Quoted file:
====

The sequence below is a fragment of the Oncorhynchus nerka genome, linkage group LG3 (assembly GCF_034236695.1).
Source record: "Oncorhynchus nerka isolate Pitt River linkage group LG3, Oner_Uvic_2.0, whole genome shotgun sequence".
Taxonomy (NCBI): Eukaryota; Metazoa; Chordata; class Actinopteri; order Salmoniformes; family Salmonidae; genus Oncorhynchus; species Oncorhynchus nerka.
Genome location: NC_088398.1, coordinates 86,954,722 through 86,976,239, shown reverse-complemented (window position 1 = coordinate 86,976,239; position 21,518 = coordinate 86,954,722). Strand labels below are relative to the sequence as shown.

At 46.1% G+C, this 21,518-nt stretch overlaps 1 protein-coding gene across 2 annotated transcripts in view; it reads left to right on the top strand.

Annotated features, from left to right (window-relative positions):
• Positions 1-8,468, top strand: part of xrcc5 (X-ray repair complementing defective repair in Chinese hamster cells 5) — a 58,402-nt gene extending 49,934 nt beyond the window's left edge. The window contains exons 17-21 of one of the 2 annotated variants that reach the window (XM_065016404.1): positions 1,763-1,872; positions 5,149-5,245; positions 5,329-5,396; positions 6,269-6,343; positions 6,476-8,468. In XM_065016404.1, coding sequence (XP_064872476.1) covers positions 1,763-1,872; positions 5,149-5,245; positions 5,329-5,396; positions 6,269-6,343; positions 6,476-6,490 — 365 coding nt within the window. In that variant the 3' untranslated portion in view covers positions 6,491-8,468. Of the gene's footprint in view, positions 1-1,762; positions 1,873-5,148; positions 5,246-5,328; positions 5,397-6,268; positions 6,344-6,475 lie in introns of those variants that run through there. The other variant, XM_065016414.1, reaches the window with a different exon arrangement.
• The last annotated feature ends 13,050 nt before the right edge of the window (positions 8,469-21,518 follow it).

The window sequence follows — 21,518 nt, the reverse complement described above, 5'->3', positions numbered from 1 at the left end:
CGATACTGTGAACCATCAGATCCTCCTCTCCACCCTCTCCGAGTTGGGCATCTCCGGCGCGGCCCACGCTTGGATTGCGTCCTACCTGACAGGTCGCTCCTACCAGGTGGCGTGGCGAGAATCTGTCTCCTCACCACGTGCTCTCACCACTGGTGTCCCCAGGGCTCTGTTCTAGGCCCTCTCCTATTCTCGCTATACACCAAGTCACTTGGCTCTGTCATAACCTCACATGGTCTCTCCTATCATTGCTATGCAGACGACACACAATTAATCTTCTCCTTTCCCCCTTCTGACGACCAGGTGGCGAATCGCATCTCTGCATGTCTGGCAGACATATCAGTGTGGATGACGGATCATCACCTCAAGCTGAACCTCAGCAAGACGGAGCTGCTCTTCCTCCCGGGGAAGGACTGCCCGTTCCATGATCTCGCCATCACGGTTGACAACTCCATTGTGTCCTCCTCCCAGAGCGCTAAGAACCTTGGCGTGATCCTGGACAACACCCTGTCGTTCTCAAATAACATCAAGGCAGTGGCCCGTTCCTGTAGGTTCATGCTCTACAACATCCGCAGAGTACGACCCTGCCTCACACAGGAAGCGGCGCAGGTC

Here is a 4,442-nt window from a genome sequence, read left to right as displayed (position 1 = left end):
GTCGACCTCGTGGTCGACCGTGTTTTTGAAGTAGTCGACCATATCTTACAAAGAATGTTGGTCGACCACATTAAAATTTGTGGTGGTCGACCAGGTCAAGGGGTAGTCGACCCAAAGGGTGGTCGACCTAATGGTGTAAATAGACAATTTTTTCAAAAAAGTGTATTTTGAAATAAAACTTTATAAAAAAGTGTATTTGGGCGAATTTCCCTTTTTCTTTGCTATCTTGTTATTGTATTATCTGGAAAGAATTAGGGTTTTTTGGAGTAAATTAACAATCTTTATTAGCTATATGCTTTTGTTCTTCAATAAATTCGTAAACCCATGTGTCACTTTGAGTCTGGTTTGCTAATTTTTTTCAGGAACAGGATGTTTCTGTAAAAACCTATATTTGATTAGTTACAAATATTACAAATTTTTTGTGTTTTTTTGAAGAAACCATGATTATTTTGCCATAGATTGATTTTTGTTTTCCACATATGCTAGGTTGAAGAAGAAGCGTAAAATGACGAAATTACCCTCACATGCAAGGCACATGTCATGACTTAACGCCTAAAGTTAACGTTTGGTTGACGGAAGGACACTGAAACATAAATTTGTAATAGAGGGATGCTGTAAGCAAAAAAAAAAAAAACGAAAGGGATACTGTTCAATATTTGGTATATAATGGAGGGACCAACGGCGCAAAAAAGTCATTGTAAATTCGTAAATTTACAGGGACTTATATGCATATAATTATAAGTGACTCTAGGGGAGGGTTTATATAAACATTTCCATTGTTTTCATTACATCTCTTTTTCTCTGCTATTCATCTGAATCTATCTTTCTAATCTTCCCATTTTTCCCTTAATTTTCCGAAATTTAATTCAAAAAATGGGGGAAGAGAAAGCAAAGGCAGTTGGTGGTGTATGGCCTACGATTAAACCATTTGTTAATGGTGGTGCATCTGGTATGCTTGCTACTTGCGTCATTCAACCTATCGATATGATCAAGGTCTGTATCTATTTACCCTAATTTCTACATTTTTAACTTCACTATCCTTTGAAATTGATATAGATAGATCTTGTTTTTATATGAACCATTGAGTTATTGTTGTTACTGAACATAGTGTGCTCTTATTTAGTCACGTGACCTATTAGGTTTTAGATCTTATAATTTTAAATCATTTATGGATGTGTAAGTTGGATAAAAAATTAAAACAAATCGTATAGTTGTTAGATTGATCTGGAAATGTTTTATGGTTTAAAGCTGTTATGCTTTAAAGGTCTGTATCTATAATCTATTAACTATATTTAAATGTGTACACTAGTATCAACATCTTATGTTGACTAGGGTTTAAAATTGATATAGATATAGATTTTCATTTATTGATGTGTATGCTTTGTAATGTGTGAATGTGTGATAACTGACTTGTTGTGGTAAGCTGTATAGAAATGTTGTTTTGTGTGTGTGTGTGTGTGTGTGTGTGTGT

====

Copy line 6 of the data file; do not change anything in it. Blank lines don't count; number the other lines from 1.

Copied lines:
Annotated features, from left to right (window-relative positions):